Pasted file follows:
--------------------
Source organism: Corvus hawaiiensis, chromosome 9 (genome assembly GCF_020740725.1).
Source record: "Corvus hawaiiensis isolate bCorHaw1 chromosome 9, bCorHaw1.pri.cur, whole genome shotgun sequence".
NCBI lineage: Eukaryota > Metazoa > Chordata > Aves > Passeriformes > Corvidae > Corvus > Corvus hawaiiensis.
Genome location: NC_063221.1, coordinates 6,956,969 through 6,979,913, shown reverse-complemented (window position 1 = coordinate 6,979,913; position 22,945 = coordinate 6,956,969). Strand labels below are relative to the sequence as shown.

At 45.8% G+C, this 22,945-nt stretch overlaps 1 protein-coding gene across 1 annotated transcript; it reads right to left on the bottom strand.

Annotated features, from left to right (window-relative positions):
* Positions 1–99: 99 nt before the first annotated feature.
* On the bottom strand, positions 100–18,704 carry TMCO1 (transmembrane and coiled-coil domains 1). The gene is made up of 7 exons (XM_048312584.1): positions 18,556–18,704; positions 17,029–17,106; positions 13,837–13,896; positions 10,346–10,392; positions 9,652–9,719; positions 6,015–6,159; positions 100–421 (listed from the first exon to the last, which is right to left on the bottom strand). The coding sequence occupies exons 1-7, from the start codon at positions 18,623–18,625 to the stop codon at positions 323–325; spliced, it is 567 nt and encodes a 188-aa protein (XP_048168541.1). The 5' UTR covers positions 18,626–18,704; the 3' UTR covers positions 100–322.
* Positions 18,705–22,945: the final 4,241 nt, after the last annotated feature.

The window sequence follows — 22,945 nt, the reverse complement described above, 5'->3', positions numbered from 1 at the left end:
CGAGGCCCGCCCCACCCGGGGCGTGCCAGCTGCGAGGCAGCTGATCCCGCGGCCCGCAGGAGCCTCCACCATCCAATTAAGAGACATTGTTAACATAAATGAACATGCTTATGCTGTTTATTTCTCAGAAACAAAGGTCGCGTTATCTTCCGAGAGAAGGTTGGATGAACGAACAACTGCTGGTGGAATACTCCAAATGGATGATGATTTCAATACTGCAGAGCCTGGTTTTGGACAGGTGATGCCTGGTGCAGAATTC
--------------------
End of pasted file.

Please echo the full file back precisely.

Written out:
Source organism: Corvus hawaiiensis, chromosome 9 (genome assembly GCF_020740725.1).
Source record: "Corvus hawaiiensis isolate bCorHaw1 chromosome 9, bCorHaw1.pri.cur, whole genome shotgun sequence".
NCBI lineage: Eukaryota > Metazoa > Chordata > Aves > Passeriformes > Corvidae > Corvus > Corvus hawaiiensis.
Genome location: NC_063221.1, coordinates 6,956,969 through 6,979,913, shown reverse-complemented (window position 1 = coordinate 6,979,913; position 22,945 = coordinate 6,956,969). Strand labels below are relative to the sequence as shown.

At 45.8% G+C, this 22,945-nt stretch overlaps 1 protein-coding gene across 1 annotated transcript; it reads right to left on the bottom strand.

Annotated features, from left to right (window-relative positions):
* Positions 1–99: 99 nt before the first annotated feature.
* On the bottom strand, positions 100–18,704 carry TMCO1 (transmembrane and coiled-coil domains 1). The gene is made up of 7 exons (XM_048312584.1): positions 18,556–18,704; positions 17,029–17,106; positions 13,837–13,896; positions 10,346–10,392; positions 9,652–9,719; positions 6,015–6,159; positions 100–421 (listed from the first exon to the last, which is right to left on the bottom strand). The coding sequence occupies exons 1-7, from the start codon at positions 18,623–18,625 to the stop codon at positions 323–325; spliced, it is 567 nt and encodes a 188-aa protein (XP_048168541.1). The 5' UTR covers positions 18,626–18,704; the 3' UTR covers positions 100–322.
* Positions 18,705–22,945: the final 4,241 nt, after the last annotated feature.

The window sequence follows — 22,945 nt, the reverse complement described above, 5'->3', positions numbered from 1 at the left end:
CGAGGCCCGCCCCACCCGGGGCGTGCCAGCTGCGAGGCAGCTGATCCCGCGGCCCGCAGGAGCCTCCACCATCCAATTAAGAGACATTGTTAACATAAATGAACATGCTTATGCTGTTTATTTCTCAGAAACAAAGGTCGCGTTATCTTCCGAGAGAAGGTTGGATGAACGAACAACTGCTGGTGGAATACTCCAAATGGATGATGATTTCAATACTGCAGAGCCTGGTTTTGGACAGGTGATGCCTGGTGCAGAATTC